Little things make a big difference, and there are critical moments in every endeavor that can make or break your results.
As we enter NCAA March Madness, you’re about to see the importance of critical moments. Critical moments that take place in the team huddles. When do teams huddle? Primarily before the game, during timeouts and after the game. Too bad those same critical moments escape so many business leaders on a day-to-day basis.
The timeout huddle serves multiple purposes: to stop negative momentum, shift the collective mood, refocus individuals and calibrate strategy. That brief pause can mean the difference between winning and losing in close games.
The most important minutes of the day that can set your team up for the thrill of victory instead of the agony of defeat are the first five minutes and the last five. So call timeout and huddle up with them.
The value of the timeout goes far beyond athletics. Pilots take timeouts to review pre-flight checklists, and timeouts have also been proven to reduce errors in surgery. In 2012, hospitals began using timeout huddles for error reduction and checklists that prevent wrong site, wrong procedure and wrong patient surgeries. The technical term the medical community uses to describe these timeout huddles is the “Universal Protocol.”
James Jacobi, sales manager of Medix, a workforce staffing organization, is well ahead of the curve and has been using daily timeout huddles with his team for the past 10 years.
A full timeout in college basketball is 75 seconds long, and as a former college coach I can tell you, you’d be amazed at what you can cover in a short amount of time. Jacobi can relate — timeout huddles with his team of account executives and recruiters only last five minutes.
At 8 a.m. each morning his full team assembles, and inside that five-minute window they go over the work-flow board and set individual accountability goals and deliverables to be reached by 4 p.m. They then break the huddle and jump into action. No sitting down, no boring hour-long conference call or meeting, no tired old PowerPoint deck.
“The meetings are fun and the results have been game changing,” Jacobi says.
Before he conducts his five-minute full-team huddle, Jacobi schedules a 15-minute small-team huddle with groups assigned to specific clients. He asks them what their goals and plans are as well as their dominant purpose for the day. The key word being ask, not tell. By asking, he is empowering and enabling his employees to take ownership of the task and the corresponding result as well.
The secrets to success lie within our everyday habits. Is huddling difficult? According to Jacobi, no. They practically run themselves and his team enjoys them. The difficulty lies in committing to a course of action and not wavering from it because you think you’re “too busy” to huddle on a particular day.
Jacobi says he believes that instituting daily huddles 10 years ago has been culture changing for the company. Much like the ebb and flow of a basketball game, the work day in the staffing industry is a dynamic, ever-changing environment. With the frequent calibrating that is required to match candidates with clients, they found very quickly that they really can’t afford not to huddle daily. It keeps the communication level high between team members.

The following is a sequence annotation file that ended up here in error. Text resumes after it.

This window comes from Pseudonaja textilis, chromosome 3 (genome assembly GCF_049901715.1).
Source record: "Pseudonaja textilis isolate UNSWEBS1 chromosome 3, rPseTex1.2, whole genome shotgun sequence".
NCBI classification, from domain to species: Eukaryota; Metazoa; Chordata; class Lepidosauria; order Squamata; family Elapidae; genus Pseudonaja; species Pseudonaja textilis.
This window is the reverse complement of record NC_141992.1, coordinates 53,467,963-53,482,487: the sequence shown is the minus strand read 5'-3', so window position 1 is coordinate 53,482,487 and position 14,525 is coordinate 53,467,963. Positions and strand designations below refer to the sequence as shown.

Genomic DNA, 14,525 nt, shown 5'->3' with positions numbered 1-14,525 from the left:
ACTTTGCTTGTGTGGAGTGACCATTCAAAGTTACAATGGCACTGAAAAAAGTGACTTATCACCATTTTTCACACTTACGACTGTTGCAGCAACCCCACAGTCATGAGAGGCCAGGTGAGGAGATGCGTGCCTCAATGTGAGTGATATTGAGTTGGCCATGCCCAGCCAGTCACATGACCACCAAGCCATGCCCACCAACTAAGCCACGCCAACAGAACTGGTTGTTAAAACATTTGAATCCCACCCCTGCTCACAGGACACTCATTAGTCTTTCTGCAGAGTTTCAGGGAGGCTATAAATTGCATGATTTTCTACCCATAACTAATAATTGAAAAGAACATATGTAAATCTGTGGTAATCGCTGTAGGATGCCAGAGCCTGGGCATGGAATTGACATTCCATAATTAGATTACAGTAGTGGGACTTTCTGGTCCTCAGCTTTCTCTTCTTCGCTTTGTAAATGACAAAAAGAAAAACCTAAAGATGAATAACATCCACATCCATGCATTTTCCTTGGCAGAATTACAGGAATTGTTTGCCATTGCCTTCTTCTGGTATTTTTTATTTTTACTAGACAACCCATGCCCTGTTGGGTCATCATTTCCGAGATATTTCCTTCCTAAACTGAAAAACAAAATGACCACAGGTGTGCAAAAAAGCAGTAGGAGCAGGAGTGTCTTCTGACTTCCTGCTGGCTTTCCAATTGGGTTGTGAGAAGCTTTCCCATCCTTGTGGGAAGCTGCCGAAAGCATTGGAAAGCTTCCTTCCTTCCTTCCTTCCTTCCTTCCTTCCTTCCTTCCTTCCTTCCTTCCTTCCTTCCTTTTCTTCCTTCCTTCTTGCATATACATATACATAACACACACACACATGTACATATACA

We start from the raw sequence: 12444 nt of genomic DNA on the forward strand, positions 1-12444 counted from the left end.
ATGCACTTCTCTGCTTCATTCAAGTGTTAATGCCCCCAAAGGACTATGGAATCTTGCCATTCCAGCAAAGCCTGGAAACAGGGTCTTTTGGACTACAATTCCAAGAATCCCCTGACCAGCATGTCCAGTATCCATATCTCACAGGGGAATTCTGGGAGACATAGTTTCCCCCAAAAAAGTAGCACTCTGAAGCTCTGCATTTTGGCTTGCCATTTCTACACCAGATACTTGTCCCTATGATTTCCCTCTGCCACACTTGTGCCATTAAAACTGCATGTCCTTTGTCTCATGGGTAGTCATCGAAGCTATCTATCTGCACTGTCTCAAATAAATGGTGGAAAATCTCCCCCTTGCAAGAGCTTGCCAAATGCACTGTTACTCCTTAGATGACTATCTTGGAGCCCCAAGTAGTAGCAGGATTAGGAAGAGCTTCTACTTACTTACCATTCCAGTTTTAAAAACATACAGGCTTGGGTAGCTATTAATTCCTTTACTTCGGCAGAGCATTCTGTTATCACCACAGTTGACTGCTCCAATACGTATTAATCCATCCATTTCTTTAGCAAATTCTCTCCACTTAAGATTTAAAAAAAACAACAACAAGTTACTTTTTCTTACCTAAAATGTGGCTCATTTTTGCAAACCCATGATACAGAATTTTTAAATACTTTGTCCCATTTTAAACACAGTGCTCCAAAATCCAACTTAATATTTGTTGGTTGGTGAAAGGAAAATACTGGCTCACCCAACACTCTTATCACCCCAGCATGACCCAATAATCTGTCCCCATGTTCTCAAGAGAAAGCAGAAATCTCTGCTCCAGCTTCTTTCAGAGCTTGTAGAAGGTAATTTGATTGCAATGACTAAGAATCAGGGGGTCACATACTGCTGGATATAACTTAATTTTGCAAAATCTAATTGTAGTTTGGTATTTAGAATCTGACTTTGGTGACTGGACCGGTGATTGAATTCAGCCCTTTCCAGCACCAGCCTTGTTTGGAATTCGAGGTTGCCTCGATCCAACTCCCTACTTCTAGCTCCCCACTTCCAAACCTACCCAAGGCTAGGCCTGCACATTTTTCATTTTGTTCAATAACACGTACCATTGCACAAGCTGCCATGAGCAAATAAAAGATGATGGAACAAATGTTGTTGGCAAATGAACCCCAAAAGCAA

It is so effective that Jacobi has instituted planned daily checkpoints (also only five minutes) with each of his Medix employees. This enables them to bring questions or concerns to him at a specific scheduled time in the middle of the work day and prevents interruptions.
How important is finishing strong? Just watch how many games go down to the wire in March Madness. And you’ll see that the team withmomentum down the stretch usually wins. Jacobi realizes the value of finishing strong and ending the work day with positive momentum. This is why his team also huddles up for five minutes at the end of the work day. They share success stories and celebrate victories as well as perform a review of what could have been done better.
Jacobi revealed that an additional benefit is the huddles are a good forum for peer-to-peer learning. They can coach each other and learn how to be better, more supportive teammates in the process. Speaking from experience as a coach I can tell you that peer-to-peer coaching is way more powerful than leader to subordinate. The more the coach has to lead, the less success the team will enjoy. The more the team members feel empowered to lead, the more success they will enjoy.
The two most important times of a game are what I call the bookends. They are the first five minutes and last five minutes of the game. It’s where momentum plays a critical role and feeds your confidence. In the sport of business, the two most important times are the first and last five minutes of the day. Are you starting and finishing each day strong?
In the short term, momentum is gained by your people feeling the positive energy in the huddle and the comradery on the team. In the long term, momentum is sustained when individual employees see first hand in the daily huddle just how their roles and responsibilities connect to the big-picture vision of the company.
Don’t underestimate the power of a five-minute huddle. It’s investing time, not spending or wasting it. When you invest, you get a return.
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This article originally appeared on Entrepreneur.com: http://www.entrepreneur.com/article/244021